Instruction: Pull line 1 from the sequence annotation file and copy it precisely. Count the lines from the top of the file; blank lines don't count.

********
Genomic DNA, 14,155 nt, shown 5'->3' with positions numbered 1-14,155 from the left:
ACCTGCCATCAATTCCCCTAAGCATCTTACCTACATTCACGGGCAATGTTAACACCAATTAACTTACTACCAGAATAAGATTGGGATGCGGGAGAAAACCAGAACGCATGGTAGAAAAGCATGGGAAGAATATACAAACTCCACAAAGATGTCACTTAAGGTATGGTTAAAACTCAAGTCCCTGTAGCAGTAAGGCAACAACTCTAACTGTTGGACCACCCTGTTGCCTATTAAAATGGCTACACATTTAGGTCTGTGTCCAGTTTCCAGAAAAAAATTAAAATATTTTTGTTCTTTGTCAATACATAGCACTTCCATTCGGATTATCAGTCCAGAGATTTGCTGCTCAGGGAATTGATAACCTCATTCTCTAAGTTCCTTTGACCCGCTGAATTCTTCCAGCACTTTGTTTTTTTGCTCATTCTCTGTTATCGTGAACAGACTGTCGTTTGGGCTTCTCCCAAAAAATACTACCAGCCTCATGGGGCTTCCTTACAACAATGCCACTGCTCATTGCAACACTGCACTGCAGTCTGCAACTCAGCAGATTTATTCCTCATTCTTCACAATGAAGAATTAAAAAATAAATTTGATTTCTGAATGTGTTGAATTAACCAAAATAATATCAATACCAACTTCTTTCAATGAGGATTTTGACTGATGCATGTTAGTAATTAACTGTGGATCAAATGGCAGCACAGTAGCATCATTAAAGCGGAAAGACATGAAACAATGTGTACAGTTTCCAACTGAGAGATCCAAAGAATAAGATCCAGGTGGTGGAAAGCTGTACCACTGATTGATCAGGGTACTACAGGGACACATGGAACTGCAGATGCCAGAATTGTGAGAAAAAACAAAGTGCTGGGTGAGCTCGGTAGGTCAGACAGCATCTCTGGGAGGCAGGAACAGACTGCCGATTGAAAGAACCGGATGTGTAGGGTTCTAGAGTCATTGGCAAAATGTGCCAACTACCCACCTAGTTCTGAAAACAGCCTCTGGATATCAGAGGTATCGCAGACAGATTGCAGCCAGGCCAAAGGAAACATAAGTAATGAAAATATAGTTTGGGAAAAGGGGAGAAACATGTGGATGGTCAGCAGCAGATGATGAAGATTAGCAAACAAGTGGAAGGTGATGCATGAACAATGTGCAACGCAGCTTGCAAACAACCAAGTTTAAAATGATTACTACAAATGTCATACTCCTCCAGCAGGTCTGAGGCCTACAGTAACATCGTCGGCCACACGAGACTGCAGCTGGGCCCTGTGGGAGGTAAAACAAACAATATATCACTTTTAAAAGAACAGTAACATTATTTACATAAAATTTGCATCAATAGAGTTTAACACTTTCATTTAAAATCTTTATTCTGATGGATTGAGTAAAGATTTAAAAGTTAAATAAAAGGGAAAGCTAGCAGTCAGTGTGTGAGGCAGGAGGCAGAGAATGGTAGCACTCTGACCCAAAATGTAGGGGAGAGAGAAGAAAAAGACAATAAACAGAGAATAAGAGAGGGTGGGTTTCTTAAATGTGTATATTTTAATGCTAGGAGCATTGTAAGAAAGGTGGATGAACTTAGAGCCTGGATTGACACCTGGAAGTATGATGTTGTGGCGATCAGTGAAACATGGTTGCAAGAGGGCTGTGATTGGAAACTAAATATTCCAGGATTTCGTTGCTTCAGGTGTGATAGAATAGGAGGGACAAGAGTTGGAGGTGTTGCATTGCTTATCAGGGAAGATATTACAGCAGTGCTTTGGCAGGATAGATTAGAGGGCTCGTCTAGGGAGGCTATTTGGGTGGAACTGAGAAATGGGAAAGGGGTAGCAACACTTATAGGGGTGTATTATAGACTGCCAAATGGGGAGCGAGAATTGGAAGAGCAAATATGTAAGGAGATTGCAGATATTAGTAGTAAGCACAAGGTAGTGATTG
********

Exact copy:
Genomic DNA, 14,155 nt, shown 5'->3' with positions numbered 1-14,155 from the left: